One of the 20th-Century’s Greatest War Correspondents Was Also a Committed Zionist Who Helped Expose Nazi Crimes

One of the great war correspondents of the 20th century and a gifted writer, Martha Gellhorn (1908–1998) may be best known because of her five-year-long marriage to Ernest Hemingway. Gellhorn also had Jewish ancestry on both sides, and on the eve of World War II she expressed—in Rachel Shteir’s words—“growing moral outrage about the Nazis’ intentions and the absence of heroes to stop them.” Shteir writes:

It was after the Munich Pact that [Gellhorn] began to understand the crisis of the refugees who had fled Germany to the Sudetenland, now being annexed by the Nazis. She made two trips to Czechoslovakia, which she wrote about for Collier’s. No one listened. So, she wrote a polemical novel, A Stricken Field, published in 1940, about a writer reporting on the crisis of Jewish refugees in Czechoslovakia. The book contains horror stories based on Gellhorn’s experience pleading with the League of Nations high commissioner for refugees for help to no avail. Like the journalist who was one heroine of the book, Gellhorn judged herself inadequate to help the world stop the tragedy. “What I have is patience, care, honor, detail, endurance, and subject matter. And what I do not have is magic.”

After sneaking herself onto a U.S. navy ship so she could witness, and report on, D-Day—something her famous husband wished to do but was unable to—she went on to be one of the first journalists to visit Dachau. But it was not until after the war that she became a committed Zionist:

This brave soul who never thought of herself as a mother or a wife until midlife also never thought of herself as a Jewish writer, or even a Jew. But the same year [1949] she adopted [an Italian orphan], she made her first trip to Israel, where she felt that “something good” would come out of the war. She would write many pieces about the country and even considered writing a book about it. She was enchanted by Israel in a way she had not been by a country since Spain: it served as a hero for her, filling in where individual people had failed.

In one of her most famous pieces, “The Arabs of Palestine” she drew attention to Arab leaders’ efforts to turn Palestinian refugees into pawns in their war with Israel—and to deluge them with anti-Semitic propaganda. Shteir continues:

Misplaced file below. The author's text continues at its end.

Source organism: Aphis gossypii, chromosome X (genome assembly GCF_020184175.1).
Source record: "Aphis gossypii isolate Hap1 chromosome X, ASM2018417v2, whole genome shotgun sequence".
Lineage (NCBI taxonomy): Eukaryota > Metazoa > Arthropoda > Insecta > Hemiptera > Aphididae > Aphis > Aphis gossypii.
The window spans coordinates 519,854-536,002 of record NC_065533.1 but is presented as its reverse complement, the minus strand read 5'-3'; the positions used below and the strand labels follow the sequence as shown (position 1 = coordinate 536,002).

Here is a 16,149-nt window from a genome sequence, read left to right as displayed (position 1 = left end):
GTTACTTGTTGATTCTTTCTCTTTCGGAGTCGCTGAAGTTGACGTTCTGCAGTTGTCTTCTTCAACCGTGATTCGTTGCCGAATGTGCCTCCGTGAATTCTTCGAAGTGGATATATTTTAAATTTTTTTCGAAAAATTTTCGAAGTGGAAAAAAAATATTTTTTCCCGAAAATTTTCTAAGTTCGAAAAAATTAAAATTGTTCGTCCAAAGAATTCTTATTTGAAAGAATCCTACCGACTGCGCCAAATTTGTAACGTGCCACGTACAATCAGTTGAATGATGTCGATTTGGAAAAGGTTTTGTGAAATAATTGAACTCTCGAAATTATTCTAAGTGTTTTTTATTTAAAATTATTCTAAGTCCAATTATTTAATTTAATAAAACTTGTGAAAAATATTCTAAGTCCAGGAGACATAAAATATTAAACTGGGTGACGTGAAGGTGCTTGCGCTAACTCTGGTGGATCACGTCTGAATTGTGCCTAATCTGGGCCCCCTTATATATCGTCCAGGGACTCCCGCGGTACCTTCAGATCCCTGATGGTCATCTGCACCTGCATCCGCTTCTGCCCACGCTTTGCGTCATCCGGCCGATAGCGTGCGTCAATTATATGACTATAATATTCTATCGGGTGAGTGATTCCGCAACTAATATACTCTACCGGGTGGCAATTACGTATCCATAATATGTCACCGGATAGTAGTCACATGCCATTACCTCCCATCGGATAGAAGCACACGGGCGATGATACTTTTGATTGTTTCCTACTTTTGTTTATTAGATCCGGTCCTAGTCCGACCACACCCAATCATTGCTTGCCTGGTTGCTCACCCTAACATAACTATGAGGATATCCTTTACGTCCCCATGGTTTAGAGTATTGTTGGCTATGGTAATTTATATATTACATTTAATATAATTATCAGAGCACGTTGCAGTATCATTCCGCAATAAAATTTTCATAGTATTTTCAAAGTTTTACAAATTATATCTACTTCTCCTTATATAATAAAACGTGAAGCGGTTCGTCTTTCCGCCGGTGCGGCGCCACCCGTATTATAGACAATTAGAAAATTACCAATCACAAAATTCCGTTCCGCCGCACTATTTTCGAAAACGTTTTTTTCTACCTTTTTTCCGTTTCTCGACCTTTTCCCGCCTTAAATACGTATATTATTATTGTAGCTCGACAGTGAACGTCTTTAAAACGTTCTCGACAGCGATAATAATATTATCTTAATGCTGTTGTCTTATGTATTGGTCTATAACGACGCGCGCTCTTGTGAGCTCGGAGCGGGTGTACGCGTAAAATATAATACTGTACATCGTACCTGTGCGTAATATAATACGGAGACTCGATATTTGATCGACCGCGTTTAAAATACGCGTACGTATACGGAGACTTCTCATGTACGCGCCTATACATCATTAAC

In 1967, Gellhorn returned to Israel to write about the Six-Day War. She filed pieces on it for the Nation, the Guardian, and Vogue, [publications that have since turned relentlessly anti-Israel]. She still considered Israelis heroes and Arabs villains. She admired Israelis’ informality, the way they comported themselves in war, and seems at times more Zionist than her friend Moshe Dayan. In the Vogue piece, she writes of “the glorious, incredible, matter-of-fact, Israeli army” which “seems to operate on the revolutionary principle that everyone is glad to be there.” She writes that “the secret weapon of Israel is Israelis.”

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Read more at Tablet

More about: Ernest Hemingway, Holocaust, Journalism, Moshe Dayan, Palestinian refugees

Will Costco Go to Israel?

Social-media users have mocked this week new Israeli finance minister Bezalel Smotrich for a poorly translated letter. But far more interesting than the finance minister’s use of Google Translate (or some such technology) is what the letter reveals about the Jewish state. In it, Smotrich asks none other than Costco to consider opening stores in Israel.

Why?

Israel, reports Sharon Wrobel, has one of the highest costs of living of any country in the 38-member Organization for Economic Co-operation and Development.

This

has been generally attributed to a lack of competition among local importers and manufacturers. The top three local supermarket chains account for over half of the food retail market, limiting competition and putting upward pressure on prices. Meanwhile, import tariffs, value-added tax costs and kosher restrictions have been keeping out international retail chains.

Is the move likely to happen?

“We do see a recent trend of international retailers entering the Israeli market as some barriers to food imports from abroad have been eased,” Chen Herzog, chief economist at BDO Israel accounting firm, told The Times of Israel. “The purchasing power and technology used by big global retailers for logistics and in the area of online sales where Israel has been lagging behind could lead to a potential shift in the market and more competitive prices.”

Still, the same economist noted that in Israel “the cost of real estate and other costs such as the VAT on fruit and vegetables means that big retailers such as Costco may not be able to offer the same competitive prices than in other places.”

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Read more at Times of Israel

More about: Costco, Israel & Zionism